Over the past 1000 years, New Zealand has lost approximately half of its bird species, with the majority of extinctions attributed to predation by introduced mammals. Populations of many surviving forest bird species continue to be preyed upon by mammals, especially rats, possums, and stoats. Conservationists have pioneered many developments in large-scale control of introduced mammals in New Zealand forests over the last fifty years, which presents a unique opportunity to assess responses of birds to this broadscale replicated management experiment.
We recently conducted a meta-analysis of 247 population-level responses of forest birds to different levels of mammal control, recorded across the breadth of New Zealand. Analysing data from 32 uniquely treated sites and 20 different bird species, they compared responses to three intensities of invasive mammal control — zero, low and high intensity control. The high intensity treatments included eradication of invasive mammals from fenced sanctuaries and mainland islands, while many of the low intensity treatments involved periodic, but widespread suppression of mammals via aerially-sown toxin.
We examined the average response of each species according to key life history attributes such as body size and degree of endemism. Deep endemics are believed to have a long evolutionary association with New Zealand, potentially stretching back millions of years, and therefore, to have lost adaptations that enable them to co-habit with predatory mammals. For example, five of the eight deeply endemic species nest in cavities, a trait associated with population declines of forest bird species in New Zealand.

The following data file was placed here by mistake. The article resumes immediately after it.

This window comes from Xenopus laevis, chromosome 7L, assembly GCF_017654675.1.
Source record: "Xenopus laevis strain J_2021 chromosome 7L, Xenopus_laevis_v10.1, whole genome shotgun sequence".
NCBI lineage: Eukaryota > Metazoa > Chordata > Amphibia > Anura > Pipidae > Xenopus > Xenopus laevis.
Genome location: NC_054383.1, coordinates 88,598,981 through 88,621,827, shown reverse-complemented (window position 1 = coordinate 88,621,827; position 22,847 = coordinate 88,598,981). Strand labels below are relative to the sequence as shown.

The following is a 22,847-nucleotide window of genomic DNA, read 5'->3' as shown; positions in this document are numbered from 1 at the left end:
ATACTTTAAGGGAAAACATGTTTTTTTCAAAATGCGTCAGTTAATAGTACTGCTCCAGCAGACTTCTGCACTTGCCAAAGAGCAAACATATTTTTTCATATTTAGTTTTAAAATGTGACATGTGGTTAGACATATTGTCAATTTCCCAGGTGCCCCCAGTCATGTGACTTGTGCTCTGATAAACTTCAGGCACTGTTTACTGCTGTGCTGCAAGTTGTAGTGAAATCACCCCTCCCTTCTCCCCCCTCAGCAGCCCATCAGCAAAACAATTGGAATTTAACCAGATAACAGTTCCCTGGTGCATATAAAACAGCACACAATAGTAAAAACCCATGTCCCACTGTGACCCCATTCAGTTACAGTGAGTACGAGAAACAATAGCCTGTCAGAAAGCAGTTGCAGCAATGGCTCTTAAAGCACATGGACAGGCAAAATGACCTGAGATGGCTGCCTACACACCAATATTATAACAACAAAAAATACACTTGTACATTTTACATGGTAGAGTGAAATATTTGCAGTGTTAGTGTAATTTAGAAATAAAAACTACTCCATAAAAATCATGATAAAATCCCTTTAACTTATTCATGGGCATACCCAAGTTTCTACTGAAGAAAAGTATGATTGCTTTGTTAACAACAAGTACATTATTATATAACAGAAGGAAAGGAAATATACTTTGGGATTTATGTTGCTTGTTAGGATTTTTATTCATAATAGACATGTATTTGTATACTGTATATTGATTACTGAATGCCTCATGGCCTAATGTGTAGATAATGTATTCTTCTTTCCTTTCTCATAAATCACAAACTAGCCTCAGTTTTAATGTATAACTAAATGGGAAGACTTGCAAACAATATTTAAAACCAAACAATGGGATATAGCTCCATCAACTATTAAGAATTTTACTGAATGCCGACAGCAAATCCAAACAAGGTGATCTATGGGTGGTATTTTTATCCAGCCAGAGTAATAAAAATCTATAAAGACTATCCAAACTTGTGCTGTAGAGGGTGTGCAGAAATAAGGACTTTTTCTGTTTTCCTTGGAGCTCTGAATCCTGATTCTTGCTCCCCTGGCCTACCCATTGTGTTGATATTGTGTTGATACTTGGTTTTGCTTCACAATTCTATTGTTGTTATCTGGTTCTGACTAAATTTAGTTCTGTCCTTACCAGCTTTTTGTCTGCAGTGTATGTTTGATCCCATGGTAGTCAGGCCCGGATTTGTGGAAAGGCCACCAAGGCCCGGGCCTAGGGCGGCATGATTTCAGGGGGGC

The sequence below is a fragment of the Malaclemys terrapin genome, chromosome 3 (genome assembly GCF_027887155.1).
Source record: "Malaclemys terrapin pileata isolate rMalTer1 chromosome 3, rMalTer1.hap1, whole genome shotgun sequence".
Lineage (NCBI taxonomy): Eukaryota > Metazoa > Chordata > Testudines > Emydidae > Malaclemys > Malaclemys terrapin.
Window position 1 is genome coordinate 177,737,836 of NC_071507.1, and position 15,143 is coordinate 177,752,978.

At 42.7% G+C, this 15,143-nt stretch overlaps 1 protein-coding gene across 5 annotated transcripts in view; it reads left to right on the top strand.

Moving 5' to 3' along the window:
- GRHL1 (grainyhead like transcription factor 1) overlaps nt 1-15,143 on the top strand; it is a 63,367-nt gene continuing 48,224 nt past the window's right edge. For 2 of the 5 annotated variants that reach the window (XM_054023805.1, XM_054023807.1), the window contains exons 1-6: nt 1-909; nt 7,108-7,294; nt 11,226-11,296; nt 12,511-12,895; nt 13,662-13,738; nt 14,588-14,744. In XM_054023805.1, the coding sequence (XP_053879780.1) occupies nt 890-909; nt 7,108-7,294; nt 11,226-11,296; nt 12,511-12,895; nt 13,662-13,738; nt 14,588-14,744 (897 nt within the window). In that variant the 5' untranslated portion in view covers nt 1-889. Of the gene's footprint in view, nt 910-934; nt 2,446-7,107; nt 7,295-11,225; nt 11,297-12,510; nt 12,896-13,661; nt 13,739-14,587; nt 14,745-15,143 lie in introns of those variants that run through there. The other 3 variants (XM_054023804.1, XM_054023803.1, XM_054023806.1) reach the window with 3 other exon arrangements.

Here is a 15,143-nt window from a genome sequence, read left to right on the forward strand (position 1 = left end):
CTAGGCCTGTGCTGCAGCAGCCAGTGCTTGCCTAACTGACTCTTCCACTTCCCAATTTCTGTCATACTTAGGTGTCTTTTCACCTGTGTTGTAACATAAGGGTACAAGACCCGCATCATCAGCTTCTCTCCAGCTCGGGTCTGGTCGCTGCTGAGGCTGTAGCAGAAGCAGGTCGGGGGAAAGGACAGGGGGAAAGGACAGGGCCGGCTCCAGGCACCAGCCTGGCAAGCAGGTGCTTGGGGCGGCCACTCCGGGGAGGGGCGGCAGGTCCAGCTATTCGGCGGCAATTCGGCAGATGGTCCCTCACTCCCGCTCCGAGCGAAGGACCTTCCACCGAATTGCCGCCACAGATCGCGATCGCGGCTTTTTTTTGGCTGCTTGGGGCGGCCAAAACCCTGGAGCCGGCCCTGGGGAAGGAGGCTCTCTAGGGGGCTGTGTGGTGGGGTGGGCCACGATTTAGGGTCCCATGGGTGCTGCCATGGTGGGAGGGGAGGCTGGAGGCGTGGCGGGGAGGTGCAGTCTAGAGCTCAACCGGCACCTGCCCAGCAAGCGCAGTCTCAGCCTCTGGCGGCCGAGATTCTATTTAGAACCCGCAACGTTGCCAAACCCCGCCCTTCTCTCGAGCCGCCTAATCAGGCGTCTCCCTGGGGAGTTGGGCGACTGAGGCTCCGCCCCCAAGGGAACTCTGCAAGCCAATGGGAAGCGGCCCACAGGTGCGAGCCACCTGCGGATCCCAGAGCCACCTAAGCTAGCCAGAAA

Large-bodied endemic species, such as the Kākā (a cavity-nesting forest parrot) and the Kererū (New Zealand Pigeon), regularly showed positive population-level responses to mammal control. The researchers also identified two small species of shallow endemism – Pīwakawaka (Fantail) and Riroriro (Grey warbler), and four non-endemic species – the Blackbird, Chaffinch, Dunnock and Pihipihi (Silvereye) that arrived in New Zealand in the last 200 years, that tended to decline in detections after mammal control. Their study suggests that large, deeply endemic forest birds, especially those that nest in cavities, are the species most at risk of further decline in the absence of mammal control. But equally, these are the species that stand to gain the most when populations of mammals are reduced. Conversely, there are two shallow endemic and four non-endemic species whose evolutionary history allows them to apparently tolerate the presence of introduced mammals, but perhaps makes them less able in facing competition from recovering populations of larger endemic birds.
Doherty, T. S., A. S. Glen, D. G. Nimmo, E.G. Ritchie and C. R. Dickman. 2016. Invasive predators and global biodiversity loss.
Fea N., W. Linklater and S. Hartley. 2020. Responses of New Zealand forest birds to management of introduced mammals. Conservation Biology. doi.org/10.1111/cobi.13456.